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Southern Ocean evolution in a global context: A molecular viewpoint
Strugnell, J.M.; Allcock, A.L. (2013). Southern Ocean evolution in a global context: A molecular viewpoint, in: Verde, C. et al. (Ed.) Adaptation and Evolution in Marine Environments, Volume 2. The Impacts of Global Change on Biodiversity. From Pole to Pole, : pp. 35-53. hdl.handle.net/10.1007/978-3-642-27349-0_3
In: Verde, C.; di Prisco, G. (Ed.) (2013). Adaptation and Evolution in Marine Environments, Volume 2. The Impacts of Global Change on Biodiversity. From Pole to Pole. Springer: Berlin. ISBN 978-3-642-27349-0. xxviii, 239 pp.. hdl.handle.net/10.1007/978-3-642-27349-0, more
In: From Pole to Pole. Springer: Heidelberg; Berlin. ISSN 2193-7338, more
Peer reviewed article  

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Keyword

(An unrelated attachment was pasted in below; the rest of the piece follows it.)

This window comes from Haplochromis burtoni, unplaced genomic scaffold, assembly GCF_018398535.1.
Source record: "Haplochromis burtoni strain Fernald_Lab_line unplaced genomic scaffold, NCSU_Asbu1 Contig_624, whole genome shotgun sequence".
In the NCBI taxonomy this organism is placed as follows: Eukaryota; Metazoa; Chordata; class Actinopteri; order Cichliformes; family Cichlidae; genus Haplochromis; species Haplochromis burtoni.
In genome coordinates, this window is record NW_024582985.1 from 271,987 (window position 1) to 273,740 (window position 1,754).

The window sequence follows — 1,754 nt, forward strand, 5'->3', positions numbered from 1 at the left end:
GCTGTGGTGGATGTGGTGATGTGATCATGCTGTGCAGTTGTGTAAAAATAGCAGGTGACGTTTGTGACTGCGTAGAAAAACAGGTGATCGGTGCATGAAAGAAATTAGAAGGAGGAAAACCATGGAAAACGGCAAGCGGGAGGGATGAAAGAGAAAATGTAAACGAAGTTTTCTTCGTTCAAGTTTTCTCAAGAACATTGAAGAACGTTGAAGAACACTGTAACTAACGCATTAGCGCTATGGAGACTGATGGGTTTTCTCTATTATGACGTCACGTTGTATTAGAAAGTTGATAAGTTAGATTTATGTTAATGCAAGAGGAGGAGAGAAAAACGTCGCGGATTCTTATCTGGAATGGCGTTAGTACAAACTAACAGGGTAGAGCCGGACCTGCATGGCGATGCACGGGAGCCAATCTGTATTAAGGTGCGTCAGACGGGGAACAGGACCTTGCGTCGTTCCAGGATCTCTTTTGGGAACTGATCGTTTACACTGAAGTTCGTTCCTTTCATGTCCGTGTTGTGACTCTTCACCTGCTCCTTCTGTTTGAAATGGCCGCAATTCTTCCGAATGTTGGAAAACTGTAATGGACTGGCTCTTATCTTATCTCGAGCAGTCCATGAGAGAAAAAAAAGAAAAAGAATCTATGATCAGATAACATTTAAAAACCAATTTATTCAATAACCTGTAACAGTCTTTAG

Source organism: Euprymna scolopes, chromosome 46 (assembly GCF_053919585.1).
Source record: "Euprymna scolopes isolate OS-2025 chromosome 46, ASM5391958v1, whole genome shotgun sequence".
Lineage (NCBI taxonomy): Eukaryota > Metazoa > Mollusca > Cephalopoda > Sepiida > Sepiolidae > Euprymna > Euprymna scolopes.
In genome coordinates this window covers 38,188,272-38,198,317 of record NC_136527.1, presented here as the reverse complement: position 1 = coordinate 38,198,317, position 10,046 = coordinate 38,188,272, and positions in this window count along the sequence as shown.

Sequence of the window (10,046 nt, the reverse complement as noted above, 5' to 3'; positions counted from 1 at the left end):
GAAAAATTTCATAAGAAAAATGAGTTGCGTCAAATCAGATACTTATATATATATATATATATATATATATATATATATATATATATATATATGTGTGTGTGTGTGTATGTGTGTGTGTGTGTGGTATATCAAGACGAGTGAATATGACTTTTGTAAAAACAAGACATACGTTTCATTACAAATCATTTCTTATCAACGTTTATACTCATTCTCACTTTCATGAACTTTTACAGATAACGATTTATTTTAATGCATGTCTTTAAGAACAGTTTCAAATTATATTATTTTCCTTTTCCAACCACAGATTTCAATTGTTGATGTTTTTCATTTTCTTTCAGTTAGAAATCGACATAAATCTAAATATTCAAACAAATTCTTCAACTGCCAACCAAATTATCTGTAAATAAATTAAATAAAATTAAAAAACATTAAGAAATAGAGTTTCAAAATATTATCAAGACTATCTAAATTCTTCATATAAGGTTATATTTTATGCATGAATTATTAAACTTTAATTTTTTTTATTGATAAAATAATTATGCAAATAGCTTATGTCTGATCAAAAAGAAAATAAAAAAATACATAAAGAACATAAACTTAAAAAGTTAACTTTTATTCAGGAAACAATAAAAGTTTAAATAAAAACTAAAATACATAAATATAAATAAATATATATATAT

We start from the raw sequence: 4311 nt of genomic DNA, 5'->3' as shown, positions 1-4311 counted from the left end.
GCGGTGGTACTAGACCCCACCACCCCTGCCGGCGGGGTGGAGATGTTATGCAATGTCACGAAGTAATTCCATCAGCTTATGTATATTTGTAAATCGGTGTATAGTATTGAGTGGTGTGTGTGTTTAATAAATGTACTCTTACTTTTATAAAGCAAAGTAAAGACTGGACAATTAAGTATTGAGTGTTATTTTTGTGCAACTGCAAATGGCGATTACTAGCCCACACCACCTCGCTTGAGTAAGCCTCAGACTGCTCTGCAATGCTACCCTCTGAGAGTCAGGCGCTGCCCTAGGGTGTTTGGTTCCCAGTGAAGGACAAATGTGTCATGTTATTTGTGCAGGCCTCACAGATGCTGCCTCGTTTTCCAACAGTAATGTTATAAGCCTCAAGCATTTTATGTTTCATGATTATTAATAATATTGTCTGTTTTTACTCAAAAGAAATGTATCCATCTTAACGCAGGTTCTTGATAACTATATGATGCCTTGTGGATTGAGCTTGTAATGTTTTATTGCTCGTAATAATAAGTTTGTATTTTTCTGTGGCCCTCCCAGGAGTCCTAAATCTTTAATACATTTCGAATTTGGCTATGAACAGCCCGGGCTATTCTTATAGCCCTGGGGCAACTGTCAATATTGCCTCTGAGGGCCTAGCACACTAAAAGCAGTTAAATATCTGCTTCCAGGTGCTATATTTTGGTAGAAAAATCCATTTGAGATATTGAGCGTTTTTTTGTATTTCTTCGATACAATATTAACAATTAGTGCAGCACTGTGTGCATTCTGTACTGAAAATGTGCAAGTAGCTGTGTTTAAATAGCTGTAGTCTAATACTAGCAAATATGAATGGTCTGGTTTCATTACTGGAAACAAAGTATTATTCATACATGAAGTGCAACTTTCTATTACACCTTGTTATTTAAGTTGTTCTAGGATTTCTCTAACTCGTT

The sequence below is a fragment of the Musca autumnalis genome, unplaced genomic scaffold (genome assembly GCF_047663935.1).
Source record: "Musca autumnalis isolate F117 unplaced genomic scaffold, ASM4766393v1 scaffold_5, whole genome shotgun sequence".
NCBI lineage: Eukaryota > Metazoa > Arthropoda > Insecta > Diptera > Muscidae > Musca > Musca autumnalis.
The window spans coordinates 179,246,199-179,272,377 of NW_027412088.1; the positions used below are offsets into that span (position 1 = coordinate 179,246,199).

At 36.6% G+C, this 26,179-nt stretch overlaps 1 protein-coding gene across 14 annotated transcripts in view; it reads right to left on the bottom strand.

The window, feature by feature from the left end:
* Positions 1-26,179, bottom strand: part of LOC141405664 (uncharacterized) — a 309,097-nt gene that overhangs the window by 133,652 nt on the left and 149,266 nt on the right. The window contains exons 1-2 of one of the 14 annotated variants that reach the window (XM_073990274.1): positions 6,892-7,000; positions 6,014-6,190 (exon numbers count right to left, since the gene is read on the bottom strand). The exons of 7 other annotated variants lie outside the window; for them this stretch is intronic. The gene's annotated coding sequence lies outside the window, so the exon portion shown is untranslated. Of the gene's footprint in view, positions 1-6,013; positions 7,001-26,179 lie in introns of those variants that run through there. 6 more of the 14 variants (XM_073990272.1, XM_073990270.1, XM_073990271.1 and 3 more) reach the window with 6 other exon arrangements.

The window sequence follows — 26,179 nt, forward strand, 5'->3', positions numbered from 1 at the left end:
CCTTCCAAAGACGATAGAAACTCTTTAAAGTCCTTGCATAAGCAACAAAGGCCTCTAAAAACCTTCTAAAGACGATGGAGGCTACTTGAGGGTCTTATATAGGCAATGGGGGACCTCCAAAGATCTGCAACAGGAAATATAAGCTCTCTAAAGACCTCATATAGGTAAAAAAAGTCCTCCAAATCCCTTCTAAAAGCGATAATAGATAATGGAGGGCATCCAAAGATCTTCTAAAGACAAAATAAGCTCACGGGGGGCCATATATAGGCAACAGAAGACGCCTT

Marine

Authors  Top 
  • Strugnell, J.M.
  • Allcock, A.L.

Abstract
    Molecular data can be used to pinpoint both contemporary and historical forces acting on biota but until recently such data have been largely obtained only from vertebrates, such as penguins (Baker et al. 2006), fish (Kuhn and Gaffney 2006; Rogers et al. 2006), and seals (Curtis et al. 2009), whose mobile adult stages are less affected by the barriers imposed by abiotic forces than are invertebrates. Exceptions include research focused on commercially important pelagic taxa, primarily krill (Goodall-Copestake et al. 2010; Batta-Lona et al. 2011). The few early studies on benthic invertebrates indicated the potential use of molecular data in interpretation of Antarctic speciation and connectivity by providing evidence of limited gene flow (Allcock et al. 1997), endemic radiation (Held 2000), cryptic speciation (Held 2003) and historical connectivity between the Antarctic and other oceans (Lörz and Held 2004).

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